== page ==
MILWAUKEE— "Google's working overtime."

At least, that's what Jon Groth says must be the reason why his phone is always ringing nowadays.

Groth is a Wisconsin attorney at Groth Law Firm, which deals with injury compensation and litigation. 

That includes vaccine injuries. 

His law firm has become somewhat of a research hub for folks looking for information on the just-approved coronavirus vaccine. Likewise, he says his team is working to stay on top of it. 

Although he has plenty of experience working on cases of vaccine injuries, none of them will likely compare to what's to come. 

"They assure us it is going to be safe, but they didn't have the decades of time to really understand this like we had with just the common flu... We've had 100 years now of that. It's a much different situation," he says.

Aside from that, there's a whole compensation program in place for a variety of vaccines that are already available to the public. It's called the national vaccine injury compensation program.

If someone is injured by a vaccine that's covered through this program they can receive compensation. 

Groth explains that there aren't a lot of barriers to getting a resolution. After filing a petition, the U.S. Department of Health and Human Service medical staff looks it over. They'll make a preliminary recommendation. Next, the U.S. Department of Justice develops a report and submits it the U.S. Court of Federal Claims. Oftentimes there's a hearing, where an official will decide if the individual should be compensated, and how much. They're then paid out, or they can appeal. Even if they're not compensated, in most cases the attorney fees and costs are taken care of. 

But, not every vaccine is covered under this: Including the COVID-19 vaccine. 

"With the COVID vaccine... You really have an uphill battle," Groth says. "That's a whole different system that's not related to the federal courts; it's related to an administrative agency." 

Groth says with the coronavirus vaccine, you'd have to file with the administrative agency. While you can ask for reconsideration if you're unhappy with the result of your case, there's no appeals system. There's also no judge, and the amount of compensation you'll get, if any, is likely going to be low. Additionally, finding an attorney to take the case may be difficult, since the administrative agency won't be footing their bill. Your best bet is to find someone affordable, or who will agree to contingencies.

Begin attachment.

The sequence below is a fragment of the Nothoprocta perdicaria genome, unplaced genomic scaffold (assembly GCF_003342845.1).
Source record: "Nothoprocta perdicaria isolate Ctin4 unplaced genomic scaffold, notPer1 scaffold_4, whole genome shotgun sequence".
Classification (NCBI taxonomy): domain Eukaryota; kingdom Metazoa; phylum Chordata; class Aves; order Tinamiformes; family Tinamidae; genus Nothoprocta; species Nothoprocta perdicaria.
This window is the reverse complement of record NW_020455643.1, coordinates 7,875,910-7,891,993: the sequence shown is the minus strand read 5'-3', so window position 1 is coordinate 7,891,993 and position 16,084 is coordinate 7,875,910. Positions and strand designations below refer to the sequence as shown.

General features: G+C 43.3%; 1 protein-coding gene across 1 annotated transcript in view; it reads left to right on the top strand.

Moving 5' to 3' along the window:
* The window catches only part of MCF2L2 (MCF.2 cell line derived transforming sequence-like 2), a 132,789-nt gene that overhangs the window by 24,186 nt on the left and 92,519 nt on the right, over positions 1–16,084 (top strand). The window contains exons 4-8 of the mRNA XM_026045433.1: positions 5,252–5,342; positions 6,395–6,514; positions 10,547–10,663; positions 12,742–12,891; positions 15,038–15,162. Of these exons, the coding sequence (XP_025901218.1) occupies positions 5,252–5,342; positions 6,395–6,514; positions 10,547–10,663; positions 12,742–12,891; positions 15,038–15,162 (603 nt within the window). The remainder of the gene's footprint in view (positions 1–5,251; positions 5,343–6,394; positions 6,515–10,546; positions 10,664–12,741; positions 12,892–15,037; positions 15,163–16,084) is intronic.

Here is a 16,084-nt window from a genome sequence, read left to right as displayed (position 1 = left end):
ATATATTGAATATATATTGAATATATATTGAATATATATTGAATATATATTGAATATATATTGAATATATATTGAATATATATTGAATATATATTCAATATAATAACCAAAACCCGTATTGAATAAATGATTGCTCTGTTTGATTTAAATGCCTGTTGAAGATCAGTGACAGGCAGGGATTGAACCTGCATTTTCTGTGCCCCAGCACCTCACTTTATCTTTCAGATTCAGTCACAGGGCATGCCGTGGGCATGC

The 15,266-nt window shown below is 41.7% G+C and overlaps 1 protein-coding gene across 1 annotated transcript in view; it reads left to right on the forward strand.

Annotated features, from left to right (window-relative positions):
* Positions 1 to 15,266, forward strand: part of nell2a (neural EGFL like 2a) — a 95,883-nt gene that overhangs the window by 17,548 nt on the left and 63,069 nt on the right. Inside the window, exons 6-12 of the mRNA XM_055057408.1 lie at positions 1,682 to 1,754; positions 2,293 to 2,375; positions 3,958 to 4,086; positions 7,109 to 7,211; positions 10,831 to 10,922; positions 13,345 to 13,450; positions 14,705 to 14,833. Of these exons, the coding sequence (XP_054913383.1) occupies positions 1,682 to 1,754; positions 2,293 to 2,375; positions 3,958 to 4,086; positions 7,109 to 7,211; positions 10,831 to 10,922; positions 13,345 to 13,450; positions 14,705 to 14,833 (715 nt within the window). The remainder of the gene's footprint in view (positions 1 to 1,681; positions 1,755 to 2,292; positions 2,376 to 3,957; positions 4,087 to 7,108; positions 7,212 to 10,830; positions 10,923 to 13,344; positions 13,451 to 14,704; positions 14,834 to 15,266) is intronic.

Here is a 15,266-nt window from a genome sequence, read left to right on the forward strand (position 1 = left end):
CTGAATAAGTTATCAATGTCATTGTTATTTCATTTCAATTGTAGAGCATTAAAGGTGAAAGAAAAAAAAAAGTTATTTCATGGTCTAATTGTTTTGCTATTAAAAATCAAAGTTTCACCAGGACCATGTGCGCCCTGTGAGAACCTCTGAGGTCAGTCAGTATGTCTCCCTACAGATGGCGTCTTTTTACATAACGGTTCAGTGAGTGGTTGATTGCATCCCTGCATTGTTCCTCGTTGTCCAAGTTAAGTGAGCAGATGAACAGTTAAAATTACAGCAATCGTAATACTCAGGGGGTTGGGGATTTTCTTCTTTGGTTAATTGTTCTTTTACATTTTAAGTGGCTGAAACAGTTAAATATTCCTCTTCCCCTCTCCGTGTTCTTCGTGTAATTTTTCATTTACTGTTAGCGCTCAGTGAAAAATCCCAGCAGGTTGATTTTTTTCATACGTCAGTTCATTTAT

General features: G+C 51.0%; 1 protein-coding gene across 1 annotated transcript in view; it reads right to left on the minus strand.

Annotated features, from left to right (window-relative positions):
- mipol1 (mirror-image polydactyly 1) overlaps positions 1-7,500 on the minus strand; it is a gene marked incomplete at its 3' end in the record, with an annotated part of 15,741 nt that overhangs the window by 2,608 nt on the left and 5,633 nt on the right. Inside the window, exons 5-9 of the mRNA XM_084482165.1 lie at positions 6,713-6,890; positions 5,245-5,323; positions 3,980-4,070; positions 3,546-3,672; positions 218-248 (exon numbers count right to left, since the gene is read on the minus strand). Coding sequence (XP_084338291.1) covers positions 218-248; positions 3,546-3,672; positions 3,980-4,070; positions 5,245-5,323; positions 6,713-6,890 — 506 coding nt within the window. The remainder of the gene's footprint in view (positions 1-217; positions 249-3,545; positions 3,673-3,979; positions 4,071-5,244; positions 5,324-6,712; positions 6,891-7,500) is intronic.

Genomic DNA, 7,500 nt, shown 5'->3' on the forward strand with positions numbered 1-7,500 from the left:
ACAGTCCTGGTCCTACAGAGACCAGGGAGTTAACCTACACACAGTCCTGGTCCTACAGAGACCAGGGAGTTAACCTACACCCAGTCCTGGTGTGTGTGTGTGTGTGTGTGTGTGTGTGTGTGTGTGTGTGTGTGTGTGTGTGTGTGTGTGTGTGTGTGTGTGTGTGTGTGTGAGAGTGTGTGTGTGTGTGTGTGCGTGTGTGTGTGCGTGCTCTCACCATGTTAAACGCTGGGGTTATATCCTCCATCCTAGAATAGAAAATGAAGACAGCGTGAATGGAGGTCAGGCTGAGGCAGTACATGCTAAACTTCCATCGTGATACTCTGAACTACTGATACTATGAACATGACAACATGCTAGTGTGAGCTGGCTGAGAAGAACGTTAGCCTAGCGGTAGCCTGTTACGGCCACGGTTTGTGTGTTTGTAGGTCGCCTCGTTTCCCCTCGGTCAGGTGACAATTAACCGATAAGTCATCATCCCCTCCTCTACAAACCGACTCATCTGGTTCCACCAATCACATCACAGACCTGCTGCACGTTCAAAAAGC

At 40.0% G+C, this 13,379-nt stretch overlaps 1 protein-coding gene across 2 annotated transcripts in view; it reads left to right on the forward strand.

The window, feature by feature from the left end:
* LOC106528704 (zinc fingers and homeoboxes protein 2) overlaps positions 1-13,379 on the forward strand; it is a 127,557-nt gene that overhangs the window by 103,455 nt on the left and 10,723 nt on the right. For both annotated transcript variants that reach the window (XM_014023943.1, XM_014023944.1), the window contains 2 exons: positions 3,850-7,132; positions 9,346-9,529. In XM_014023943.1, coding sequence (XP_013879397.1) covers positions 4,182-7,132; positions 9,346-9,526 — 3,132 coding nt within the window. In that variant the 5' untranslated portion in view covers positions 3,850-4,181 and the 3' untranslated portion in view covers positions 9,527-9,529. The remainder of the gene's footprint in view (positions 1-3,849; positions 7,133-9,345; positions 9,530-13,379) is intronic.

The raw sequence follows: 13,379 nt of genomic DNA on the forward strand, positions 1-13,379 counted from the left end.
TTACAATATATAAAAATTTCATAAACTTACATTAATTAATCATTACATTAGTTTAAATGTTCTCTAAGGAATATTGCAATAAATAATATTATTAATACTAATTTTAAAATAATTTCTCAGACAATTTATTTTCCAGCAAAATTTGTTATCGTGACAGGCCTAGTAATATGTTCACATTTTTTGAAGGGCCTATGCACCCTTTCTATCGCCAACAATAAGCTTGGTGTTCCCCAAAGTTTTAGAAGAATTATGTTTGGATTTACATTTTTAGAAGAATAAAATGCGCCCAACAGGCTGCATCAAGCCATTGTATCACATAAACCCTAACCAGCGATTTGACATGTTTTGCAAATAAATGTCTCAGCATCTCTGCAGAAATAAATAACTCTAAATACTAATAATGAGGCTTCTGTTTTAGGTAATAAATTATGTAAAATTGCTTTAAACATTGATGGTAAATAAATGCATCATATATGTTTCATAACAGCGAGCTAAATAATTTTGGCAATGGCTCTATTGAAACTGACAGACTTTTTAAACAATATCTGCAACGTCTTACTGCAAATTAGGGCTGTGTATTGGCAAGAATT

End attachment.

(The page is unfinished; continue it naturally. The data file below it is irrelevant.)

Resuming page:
Groth says the only way to get around this, as of now, is if you can prove that what they did to harm you was willful and intentional: Something he says is nearly impossible to prove.

"If there is an issue, it's probably more negligence than willful, because I truly believe that they have the intent to help people," he says. 

So how often do people run into difficulties with vaccines. 

Turns out, not many. 

"It's one in thousands upon thousands," Groth says.

"The numbers are so fluid as a result of all the different kinds of vaccines that are out there. As it relates to COVID-19, right now, we're just not gonna know,. We're looking at 90% effectiveness. Hopefully, that stays true, and hopefully, we're gonna be in a different place."

And while Groth is hanging on to that hope, he admittedly doesn't want to say too much. With new information about the virus emerging almost daily, and a new presidential administration on the horizon, there seem to be more unknowns than certainties.

However, it's important to remember that despite the push to get the vaccine out quickly, it may be months before you're able to get a dose. 

In Wisconsin, people over the age of 65, assisted living and long-term care residents, and essential workers are taking first priority. 

On top of that, the coronavirus vaccine has to be divvied out in two doses over the course of 21 days. That means if a state gets 100,000 doses of the COVID-19 vaccine, only 50,000 can get vaccinated. 

"At this point, I don't even want to say too much about the possibility of getting injured, because I really do want to go back to some normalcy," he says. "All I can tell you is for sure, is, if you're trying to get compensation as it relates to the COVID-19 vaccine, it's going to be pretty darn difficult."

But that's not the mindset Groth wants the public to take. While it's a personal decision, the Wisconsin-native says he's keeping one thing at the forefront of his mind: The human family.

"If you're not gonna have the vaccine because of fear of not getting compensation, I think that's probably the wrong way to look at it," he says. "You have to look at what you're doing for yourself and what you're doing for your friend down the street... As opposed to doing this because you're worried about getting compensation for this later on. It's a societal issue. It's something we have to do, not because of ourselves, but because of ourselves and because of others."